15. I went down in London today on the train. I managed to escape and am now back in Gods' country. LOL!
  16. Yes the student forum is very good esp. for those that can't/won't go to class sessions. Helping each other with interpretation etc. In some courses, it is a requirement that the students collaborate in research together. That's very good. Mike
  17. Just for interest, I saw a study once that showed you'd have to cover about 15% of the primary with dust before you'd perceive any drop-off in visual performance. Since then, I've never bothered about it!
  18. I'm alternating 60,30 and 10 point OU modules to give a chance to balance other stuff....incl the same modules as AndyExton. As it's a hobby, linking it to practical stuff really helped with motivation. But balancing home, job, kids etc. does make it a tough drain on the hours, hence the strategy... Don't care how long it takes. Totally recommend it...Go for it!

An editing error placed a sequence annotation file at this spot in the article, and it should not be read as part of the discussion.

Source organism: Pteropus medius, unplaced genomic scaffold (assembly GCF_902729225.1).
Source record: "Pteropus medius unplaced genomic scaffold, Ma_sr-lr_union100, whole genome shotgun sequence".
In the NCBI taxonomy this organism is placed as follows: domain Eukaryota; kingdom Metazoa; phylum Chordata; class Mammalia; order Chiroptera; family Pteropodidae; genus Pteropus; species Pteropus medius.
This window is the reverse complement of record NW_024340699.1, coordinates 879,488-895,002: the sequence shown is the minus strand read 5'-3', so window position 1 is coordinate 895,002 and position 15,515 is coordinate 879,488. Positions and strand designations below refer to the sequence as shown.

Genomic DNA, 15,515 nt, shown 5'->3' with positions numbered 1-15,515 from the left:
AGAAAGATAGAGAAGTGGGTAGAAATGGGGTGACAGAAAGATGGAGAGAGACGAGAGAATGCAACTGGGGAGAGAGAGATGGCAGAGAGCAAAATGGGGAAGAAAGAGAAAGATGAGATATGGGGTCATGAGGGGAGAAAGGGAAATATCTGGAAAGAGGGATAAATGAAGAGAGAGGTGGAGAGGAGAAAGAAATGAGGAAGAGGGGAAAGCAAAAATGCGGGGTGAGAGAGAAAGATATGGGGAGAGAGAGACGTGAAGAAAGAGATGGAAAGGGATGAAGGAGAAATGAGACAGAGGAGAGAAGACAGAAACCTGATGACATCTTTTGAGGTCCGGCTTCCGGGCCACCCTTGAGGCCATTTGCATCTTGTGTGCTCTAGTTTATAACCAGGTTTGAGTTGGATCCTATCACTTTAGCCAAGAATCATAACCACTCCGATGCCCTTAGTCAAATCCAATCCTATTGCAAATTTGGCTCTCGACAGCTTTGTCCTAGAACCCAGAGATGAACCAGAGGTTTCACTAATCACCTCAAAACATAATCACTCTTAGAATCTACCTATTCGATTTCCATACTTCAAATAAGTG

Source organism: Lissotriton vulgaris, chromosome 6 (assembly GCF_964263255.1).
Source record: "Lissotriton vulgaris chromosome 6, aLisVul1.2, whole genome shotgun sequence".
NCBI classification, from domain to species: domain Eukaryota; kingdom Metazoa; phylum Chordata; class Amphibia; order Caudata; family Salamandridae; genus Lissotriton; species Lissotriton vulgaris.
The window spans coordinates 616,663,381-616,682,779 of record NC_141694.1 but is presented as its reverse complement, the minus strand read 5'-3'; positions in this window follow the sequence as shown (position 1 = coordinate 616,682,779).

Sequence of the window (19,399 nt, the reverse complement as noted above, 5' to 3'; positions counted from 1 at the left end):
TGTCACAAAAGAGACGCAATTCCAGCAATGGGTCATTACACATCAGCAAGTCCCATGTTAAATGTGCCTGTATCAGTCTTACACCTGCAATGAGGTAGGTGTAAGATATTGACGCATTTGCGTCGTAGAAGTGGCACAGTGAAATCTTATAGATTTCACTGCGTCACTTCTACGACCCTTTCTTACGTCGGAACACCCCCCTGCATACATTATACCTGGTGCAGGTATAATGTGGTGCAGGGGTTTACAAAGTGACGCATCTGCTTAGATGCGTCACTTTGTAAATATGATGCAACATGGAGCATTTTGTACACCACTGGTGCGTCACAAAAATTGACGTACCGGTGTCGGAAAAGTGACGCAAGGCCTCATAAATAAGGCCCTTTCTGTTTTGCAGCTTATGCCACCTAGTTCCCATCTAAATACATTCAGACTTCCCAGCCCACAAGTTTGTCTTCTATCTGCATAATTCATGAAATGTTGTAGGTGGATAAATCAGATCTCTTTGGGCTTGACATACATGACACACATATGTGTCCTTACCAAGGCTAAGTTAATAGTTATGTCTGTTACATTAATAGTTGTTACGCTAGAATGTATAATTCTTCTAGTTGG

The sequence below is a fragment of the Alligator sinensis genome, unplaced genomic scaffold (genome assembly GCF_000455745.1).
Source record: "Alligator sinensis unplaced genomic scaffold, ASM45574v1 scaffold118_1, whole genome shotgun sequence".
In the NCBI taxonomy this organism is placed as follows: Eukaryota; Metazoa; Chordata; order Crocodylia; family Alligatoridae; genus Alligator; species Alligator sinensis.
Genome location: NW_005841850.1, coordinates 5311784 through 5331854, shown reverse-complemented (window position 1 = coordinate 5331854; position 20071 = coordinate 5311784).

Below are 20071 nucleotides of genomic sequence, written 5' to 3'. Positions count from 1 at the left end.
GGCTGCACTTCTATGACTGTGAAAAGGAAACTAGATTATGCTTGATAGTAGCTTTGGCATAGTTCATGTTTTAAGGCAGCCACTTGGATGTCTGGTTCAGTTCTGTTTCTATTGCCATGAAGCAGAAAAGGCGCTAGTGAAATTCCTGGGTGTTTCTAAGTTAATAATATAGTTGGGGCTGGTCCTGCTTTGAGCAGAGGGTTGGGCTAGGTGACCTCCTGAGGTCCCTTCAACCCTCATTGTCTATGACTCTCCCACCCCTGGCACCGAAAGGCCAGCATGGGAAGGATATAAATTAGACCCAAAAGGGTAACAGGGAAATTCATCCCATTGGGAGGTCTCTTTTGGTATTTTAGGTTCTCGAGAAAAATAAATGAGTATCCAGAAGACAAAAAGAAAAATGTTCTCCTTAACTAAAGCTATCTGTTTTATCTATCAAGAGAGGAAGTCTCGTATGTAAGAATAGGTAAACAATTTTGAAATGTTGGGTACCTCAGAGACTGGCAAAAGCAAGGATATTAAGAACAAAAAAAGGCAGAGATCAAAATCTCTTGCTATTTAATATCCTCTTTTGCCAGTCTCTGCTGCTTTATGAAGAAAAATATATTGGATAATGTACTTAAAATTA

19. Hi everyone. How's it going at Kelling? Just need to clear some work and hopefully planning to come over Fri./Sat/Sun AM. Are pitches still available? Not booked anything yet, so will call in the morning. Not too worried about the sky, but would bring a scope or two anyway. Camping with my son so that will be nice - need someone to bring me my beers and do the scope alignment for me. haha. Bringing the bikes also so we'll do a bit of cycling. He likes birdwatching so thats a few hours sorted then. Might pop into Maplin before I leave, so if anyone wants anything just holler. Cheers Mike